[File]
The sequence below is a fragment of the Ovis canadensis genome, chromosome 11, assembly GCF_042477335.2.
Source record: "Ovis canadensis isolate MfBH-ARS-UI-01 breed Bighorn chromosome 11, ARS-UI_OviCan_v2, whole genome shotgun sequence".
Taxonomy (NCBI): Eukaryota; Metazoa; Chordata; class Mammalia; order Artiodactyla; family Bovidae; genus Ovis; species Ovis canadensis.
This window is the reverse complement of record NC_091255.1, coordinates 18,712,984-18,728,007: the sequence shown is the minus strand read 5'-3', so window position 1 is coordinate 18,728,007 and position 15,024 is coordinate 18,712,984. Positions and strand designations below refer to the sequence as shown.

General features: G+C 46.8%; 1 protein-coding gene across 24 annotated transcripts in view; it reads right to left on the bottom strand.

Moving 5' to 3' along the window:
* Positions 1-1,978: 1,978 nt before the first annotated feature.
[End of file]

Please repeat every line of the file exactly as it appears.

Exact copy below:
The sequence below is a fragment of the Ovis canadensis genome, chromosome 11, assembly GCF_042477335.2.
Source record: "Ovis canadensis isolate MfBH-ARS-UI-01 breed Bighorn chromosome 11, ARS-UI_OviCan_v2, whole genome shotgun sequence".
Taxonomy (NCBI): Eukaryota; Metazoa; Chordata; class Mammalia; order Artiodactyla; family Bovidae; genus Ovis; species Ovis canadensis.
This window is the reverse complement of record NC_091255.1, coordinates 18,712,984-18,728,007: the sequence shown is the minus strand read 5'-3', so window position 1 is coordinate 18,728,007 and position 15,024 is coordinate 18,712,984. Positions and strand designations below refer to the sequence as shown.

General features: G+C 46.8%; 1 protein-coding gene across 24 annotated transcripts in view; it reads right to left on the bottom strand.

Moving 5' to 3' along the window:
* Positions 1-1,978: 1,978 nt before the first annotated feature.